Don’t agree. It’s saying only what it says – that someone holds to the small child and lets the elder go. I believe this implies that you can have one or the other, but not both: you have to choose. It doesn’t say that the elder offers counsel, wise or otherwise, now or in future. Of course if you’d asked about a situation where you were choosing advisors, it might well mean that. Otherwise? Plenty of other possibilities.

  3. The third line of hexagram 17 implies what is expected of the second line. The ‘neutrality’ of the second line is heavily loaded by the third line. If you read the second line as simply being a choice between one or the other you are missing what the oracle ‘expects’ you to choose. This is why all the commentary is at pains to point this out. To choose the little boy in the second line is to discover that you got it wrong later down the line. But sometimes one has to find this out for oneself. But in your particular situation, who is to say. Perhaps the one you characterise as ‘an elder’ was just a wiseacre and actually the little boy. I can’t comment on a situation I know nothing about, only on what I see in the hexagram itself.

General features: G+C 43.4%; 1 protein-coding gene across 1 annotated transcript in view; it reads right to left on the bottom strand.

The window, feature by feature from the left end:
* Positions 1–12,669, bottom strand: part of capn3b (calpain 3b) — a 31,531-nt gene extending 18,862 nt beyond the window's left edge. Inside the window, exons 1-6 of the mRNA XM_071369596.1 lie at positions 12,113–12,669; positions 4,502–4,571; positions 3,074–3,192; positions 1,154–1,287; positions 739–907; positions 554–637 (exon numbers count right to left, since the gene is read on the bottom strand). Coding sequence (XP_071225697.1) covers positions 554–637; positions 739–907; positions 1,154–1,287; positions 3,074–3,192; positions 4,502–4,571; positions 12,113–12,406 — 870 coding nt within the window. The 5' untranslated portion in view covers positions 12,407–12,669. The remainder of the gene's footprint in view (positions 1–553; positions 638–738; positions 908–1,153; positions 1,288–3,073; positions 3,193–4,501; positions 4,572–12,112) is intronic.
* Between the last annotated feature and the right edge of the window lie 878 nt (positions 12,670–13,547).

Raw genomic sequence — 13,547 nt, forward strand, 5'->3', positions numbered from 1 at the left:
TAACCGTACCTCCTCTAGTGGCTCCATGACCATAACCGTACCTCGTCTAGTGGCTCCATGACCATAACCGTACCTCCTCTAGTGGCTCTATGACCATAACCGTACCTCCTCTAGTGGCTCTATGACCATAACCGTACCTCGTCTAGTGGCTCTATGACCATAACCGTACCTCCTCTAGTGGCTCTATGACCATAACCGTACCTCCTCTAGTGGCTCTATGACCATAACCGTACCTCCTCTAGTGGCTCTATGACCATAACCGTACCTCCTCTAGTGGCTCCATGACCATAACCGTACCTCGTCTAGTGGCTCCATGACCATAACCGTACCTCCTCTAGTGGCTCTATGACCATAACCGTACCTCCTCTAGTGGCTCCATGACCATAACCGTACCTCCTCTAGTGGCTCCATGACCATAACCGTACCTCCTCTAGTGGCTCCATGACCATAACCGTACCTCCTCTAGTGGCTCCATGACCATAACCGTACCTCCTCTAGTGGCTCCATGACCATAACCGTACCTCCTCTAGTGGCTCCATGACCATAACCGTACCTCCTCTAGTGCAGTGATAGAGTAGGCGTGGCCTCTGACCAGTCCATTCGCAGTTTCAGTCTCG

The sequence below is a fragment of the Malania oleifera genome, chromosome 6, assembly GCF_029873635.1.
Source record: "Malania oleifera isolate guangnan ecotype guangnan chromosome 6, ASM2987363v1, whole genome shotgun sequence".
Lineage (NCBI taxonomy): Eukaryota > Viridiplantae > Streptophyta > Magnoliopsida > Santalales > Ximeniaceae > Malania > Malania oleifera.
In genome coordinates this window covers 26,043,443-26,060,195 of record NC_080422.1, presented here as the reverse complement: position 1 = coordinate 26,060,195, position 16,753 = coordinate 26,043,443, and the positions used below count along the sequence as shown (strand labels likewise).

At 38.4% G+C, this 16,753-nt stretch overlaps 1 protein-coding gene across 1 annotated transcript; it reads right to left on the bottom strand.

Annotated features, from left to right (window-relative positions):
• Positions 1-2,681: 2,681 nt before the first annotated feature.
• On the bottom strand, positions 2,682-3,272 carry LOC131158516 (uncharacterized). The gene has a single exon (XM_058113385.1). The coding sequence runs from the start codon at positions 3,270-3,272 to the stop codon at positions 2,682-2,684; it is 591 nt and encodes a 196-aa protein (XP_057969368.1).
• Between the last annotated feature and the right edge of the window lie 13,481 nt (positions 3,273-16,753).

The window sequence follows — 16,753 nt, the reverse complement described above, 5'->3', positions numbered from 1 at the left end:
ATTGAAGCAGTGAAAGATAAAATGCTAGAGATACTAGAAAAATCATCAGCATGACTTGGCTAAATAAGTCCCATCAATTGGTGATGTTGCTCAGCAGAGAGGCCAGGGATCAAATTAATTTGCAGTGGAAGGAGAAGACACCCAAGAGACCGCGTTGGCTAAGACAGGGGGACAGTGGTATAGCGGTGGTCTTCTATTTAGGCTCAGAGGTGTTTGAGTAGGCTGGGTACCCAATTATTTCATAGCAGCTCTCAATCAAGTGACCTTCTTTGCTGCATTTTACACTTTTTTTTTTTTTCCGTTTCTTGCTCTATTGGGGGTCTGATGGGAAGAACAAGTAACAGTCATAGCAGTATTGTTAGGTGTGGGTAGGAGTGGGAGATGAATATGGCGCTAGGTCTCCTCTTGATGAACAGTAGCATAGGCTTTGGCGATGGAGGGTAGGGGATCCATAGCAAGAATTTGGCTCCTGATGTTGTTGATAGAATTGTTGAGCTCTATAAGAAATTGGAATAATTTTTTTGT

4. Actually, hexagram 17/2 essentially applies to those who will make the mistake of holding to the little boy. That’s why they receive that line. But for some it is a warning about what they are doing, so they can choose more wisely than that if they are able.